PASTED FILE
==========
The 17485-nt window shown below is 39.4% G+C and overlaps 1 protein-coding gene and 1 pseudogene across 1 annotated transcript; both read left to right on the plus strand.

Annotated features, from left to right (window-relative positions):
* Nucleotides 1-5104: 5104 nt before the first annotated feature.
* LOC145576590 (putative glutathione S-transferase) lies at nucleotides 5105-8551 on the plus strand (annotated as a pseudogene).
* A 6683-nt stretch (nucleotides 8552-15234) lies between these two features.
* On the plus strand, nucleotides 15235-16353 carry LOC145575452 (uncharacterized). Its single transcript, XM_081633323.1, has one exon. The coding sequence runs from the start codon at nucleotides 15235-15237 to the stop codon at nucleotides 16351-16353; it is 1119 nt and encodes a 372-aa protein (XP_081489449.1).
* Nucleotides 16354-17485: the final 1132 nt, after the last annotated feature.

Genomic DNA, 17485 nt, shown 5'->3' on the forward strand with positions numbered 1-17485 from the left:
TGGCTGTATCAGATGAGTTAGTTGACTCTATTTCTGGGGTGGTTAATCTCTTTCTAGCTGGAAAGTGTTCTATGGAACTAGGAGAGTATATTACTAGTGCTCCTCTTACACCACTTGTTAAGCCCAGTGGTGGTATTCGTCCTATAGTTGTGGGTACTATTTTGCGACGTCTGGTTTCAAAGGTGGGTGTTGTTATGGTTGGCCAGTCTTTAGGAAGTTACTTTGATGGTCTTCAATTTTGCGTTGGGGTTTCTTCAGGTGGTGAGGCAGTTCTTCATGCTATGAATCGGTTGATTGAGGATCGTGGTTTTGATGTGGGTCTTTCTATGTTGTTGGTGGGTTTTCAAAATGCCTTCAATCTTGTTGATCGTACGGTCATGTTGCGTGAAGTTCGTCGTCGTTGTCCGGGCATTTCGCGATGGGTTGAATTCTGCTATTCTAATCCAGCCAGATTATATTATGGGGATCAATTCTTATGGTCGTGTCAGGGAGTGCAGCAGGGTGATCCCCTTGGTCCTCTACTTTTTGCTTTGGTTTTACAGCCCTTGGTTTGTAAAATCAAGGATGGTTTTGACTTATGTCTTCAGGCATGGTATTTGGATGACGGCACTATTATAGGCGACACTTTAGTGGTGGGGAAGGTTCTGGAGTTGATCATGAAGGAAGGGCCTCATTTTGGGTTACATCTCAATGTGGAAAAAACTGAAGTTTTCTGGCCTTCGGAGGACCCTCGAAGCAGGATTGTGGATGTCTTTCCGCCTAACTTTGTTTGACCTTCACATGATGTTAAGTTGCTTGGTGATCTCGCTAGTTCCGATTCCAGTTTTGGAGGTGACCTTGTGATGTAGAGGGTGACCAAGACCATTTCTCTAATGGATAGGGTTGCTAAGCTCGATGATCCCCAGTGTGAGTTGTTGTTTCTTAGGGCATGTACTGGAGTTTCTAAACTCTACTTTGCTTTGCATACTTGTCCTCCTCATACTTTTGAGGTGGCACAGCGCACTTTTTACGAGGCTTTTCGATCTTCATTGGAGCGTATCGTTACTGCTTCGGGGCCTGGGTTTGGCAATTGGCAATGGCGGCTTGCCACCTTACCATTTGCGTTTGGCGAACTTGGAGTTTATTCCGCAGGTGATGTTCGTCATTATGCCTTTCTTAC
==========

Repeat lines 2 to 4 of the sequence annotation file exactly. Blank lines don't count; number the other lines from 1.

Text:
Annotated features, from left to right (window-relative positions):
* Nucleotides 1-5104: 5104 nt before the first annotated feature.
* LOC145576590 (putative glutathione S-transferase) lies at nucleotides 5105-8551 on the plus strand (annotated as a pseudogene).